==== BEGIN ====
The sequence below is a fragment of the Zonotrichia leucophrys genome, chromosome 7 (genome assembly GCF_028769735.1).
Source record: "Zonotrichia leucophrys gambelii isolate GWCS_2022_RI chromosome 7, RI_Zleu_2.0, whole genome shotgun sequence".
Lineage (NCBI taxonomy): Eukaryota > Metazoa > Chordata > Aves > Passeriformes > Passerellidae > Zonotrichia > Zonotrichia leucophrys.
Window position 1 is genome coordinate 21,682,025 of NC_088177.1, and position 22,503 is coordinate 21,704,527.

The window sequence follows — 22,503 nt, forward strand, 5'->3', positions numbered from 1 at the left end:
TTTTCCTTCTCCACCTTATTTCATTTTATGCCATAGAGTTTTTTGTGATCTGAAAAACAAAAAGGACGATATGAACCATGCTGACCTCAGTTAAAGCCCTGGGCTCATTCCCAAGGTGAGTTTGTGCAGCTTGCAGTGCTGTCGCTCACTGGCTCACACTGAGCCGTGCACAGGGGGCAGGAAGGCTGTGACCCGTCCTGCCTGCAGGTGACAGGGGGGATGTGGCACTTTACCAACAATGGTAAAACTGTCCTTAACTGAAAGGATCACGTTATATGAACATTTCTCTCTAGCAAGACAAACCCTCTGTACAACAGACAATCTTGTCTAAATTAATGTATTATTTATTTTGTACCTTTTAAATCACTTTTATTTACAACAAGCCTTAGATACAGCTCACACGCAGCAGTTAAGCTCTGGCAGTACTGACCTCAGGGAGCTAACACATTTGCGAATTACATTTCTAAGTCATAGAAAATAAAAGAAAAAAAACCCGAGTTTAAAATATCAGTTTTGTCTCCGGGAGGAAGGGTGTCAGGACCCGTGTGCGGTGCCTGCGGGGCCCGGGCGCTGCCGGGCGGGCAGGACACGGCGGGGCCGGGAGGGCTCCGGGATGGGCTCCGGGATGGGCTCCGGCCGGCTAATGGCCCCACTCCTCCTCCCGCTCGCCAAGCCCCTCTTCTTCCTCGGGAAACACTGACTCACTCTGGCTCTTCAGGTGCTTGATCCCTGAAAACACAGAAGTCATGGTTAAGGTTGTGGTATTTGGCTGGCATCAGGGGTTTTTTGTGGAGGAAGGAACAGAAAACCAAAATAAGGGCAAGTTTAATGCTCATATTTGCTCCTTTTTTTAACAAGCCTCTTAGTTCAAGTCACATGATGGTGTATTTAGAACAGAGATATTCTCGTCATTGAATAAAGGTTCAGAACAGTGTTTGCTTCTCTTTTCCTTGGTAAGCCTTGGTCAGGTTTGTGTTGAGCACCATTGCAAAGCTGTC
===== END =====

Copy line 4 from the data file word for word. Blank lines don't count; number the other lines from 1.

Window position 1 is genome coordinate 21,682,025 of NC_088177.1, and position 22,503 is coordinate 21,704,527.